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Passenger angst over driverless cars

A driverless pod to be trialled in Milton Keynes

 

The majority of people would be reluctant to be a passenger in a driverless car, according to a new survey carried out on behalf of the Institution of Mechanical Engineers.

The survey of 2,002 people by ICM Unlimited found that 55% of the total would be unlikely to want to be a passenger in a driverless car, of those, 40% said they were very unlikely to want to be a passenger. Just 21% of the people surveyed said they would be happy to ride in a driverless vehicle, 24% remained undecided.

The institution said that although the UK Government and companies such as Google, Ford and Uber were all championing driverless car technology, according to its public survey, much more work was needed to convince the public of the benefits of driverless vehicles.

“The benefits of driverless vehicle technology are huge, with estimates that it could be worth as much as £51bn a year to the UK due to fewer accidents, improved productivity and increased trade,” said Institution of Mechanical Engineers head of transport and manufacturing Philippa Oldham.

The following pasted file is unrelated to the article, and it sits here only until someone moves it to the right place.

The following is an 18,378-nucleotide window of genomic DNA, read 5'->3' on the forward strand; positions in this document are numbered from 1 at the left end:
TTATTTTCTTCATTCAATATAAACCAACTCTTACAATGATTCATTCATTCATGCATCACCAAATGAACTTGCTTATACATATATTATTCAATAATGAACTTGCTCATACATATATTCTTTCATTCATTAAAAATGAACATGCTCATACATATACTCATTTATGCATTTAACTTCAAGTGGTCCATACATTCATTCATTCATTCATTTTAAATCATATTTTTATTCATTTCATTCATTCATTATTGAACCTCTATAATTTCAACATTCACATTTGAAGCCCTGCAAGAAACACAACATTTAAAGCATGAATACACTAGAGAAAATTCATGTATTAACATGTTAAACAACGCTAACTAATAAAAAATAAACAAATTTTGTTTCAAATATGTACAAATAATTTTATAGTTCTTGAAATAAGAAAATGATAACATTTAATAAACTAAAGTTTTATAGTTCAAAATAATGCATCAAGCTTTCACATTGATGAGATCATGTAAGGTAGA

“Furthermore, with 95% of all vehicle accidents being the result of human error, it makes sense to look at how we can use this new technology to help save lives.

“UK Government and industry is increasingly aware of these benefits of driverless technologies, and Government’s pledge in the Queen’s speech to ensure insurance is available to users of driverless cars is encouraging. But clearly there is still a long way to go to increase public confidence in the effectiveness and safety benefits of driverless technology.”

Oldham added that many vehicles already featured driverless technology, such as a self-parking functionality and automatic braking, and therefore public perceptions were likely to change over time. But she said that if the UK wanted to become a world leader of driverless vehicle technology it needed to get public support by championing projects such as Greenwich’s Gateway Project and the Lutz Pathfinder in Milton Keynes.

“Government and industry must work together not only to better educate and inform the public about driverless car technology but to make sure that they are developing the products that the end users want,” she added.

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